The conference included a number of other fascinating papers from other similar research projects and from partners in industry and the voluntary sector, generating engaging and often passionate debate - a flavour of which can be found on their twitter feed. The Whose Right to the Smart City network runs until early-2018, and SCiM MK is looking forward to further productive engagements with it in the months to come.

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    Gillian Rose's talk to the Milton Keynes Arts and Heritage Alliance

    On Wednesday 5 September, Gillian Rose gave a talk at a meeting of the Milton Keynes Arts and Heritage Alliance (AHA). The AHA is a forum of organisations that work together to position the arts and heritage sectors as strategic contributors to the community and economy of Milton Keynes.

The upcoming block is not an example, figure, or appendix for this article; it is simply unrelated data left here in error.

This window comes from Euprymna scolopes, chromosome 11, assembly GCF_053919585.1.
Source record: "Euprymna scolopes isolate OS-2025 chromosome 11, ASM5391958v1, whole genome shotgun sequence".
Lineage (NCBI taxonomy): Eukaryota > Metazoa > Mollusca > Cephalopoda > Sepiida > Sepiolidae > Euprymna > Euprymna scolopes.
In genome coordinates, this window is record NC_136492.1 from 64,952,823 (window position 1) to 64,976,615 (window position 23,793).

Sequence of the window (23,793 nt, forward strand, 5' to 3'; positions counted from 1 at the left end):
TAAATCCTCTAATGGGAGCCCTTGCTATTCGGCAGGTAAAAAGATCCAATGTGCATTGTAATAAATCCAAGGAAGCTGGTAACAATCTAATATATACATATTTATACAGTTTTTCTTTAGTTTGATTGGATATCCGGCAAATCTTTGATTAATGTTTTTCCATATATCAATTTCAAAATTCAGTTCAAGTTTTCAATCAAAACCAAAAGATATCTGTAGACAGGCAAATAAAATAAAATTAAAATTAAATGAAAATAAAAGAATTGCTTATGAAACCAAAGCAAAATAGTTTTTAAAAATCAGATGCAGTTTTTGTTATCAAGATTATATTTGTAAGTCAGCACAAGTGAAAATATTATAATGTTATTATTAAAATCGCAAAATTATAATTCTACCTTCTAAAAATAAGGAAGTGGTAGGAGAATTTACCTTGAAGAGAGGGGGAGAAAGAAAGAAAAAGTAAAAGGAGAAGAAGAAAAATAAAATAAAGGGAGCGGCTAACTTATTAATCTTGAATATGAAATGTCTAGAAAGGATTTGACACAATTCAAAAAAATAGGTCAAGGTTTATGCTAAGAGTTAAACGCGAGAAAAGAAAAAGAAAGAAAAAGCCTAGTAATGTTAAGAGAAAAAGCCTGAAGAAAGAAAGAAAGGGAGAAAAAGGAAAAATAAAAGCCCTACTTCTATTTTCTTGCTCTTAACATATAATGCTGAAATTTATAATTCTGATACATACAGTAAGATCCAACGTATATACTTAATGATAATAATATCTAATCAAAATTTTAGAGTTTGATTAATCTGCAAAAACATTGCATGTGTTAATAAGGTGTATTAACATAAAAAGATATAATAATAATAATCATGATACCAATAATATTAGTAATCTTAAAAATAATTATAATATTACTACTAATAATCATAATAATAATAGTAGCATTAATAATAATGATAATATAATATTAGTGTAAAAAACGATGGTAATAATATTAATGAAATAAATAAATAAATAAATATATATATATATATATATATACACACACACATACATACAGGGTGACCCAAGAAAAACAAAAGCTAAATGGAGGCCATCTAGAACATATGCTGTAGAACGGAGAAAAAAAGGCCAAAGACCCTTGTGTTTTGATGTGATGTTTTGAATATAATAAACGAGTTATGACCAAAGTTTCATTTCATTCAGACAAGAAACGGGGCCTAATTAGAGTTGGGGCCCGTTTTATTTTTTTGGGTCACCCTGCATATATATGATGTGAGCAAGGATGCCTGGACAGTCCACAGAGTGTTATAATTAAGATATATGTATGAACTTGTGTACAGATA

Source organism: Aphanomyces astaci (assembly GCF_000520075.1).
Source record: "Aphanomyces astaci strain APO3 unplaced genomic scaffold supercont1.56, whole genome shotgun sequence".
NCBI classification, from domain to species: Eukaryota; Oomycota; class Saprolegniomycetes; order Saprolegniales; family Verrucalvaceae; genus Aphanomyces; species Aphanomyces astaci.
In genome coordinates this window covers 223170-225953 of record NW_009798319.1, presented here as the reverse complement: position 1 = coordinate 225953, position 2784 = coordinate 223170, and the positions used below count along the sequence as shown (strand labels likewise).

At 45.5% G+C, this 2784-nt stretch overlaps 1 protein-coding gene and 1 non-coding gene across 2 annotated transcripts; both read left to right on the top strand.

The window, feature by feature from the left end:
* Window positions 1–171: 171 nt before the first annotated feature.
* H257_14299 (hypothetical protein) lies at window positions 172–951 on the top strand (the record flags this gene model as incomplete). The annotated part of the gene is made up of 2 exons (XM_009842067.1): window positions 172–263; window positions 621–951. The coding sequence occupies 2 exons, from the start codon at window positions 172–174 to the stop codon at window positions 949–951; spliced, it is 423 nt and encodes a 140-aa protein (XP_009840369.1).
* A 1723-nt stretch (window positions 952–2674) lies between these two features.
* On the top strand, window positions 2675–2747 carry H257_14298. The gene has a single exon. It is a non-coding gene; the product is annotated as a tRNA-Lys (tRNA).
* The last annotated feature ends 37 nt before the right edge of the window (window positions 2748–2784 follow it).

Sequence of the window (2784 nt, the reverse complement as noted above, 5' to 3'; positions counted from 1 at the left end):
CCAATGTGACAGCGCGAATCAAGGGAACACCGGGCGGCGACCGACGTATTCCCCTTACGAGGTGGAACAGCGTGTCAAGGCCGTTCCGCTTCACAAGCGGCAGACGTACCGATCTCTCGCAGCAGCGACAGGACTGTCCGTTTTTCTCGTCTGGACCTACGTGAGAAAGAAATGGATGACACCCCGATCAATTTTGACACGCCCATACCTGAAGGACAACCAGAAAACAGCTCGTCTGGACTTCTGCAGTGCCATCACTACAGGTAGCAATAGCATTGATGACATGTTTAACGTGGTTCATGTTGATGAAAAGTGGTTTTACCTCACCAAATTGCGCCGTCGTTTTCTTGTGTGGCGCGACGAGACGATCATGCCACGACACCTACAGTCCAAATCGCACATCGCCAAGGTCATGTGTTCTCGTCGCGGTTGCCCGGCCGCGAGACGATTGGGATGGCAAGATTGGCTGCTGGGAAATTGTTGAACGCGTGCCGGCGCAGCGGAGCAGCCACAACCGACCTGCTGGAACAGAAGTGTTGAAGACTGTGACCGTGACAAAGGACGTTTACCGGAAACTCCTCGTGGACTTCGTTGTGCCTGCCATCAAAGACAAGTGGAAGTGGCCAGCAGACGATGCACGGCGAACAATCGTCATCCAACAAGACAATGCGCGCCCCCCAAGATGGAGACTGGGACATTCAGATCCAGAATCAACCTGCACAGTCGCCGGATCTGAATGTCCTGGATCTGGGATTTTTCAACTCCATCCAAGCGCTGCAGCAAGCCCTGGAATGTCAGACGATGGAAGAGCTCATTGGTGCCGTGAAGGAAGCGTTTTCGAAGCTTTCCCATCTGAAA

In her talk, Gillian explained how she understands culture as being an everyday way that people make sense of their lives and identities. In this way, culture is something which brings meaning and values to places, and as a result, culture is central to all to urban experiences. She then discussed the idea of a smart city, describing some of the many smart city initiatives underway in MK and emphasising their focus on data and technology. The question she then posed was - how to bring these two things together? How to integrate senses of place and identity with the smart city and its focus on big digital data? Gillian proposed some ways in which the two things overlapped. One was the way in which our understandings of the smart city are influenced at least in part by adverts for smart cities, and films, sci-fi and computer games set in future cities. She also discussed how art projects that facilitate participants to create digital objects (like MK's Digitalis project) can enable other kinds of future visions.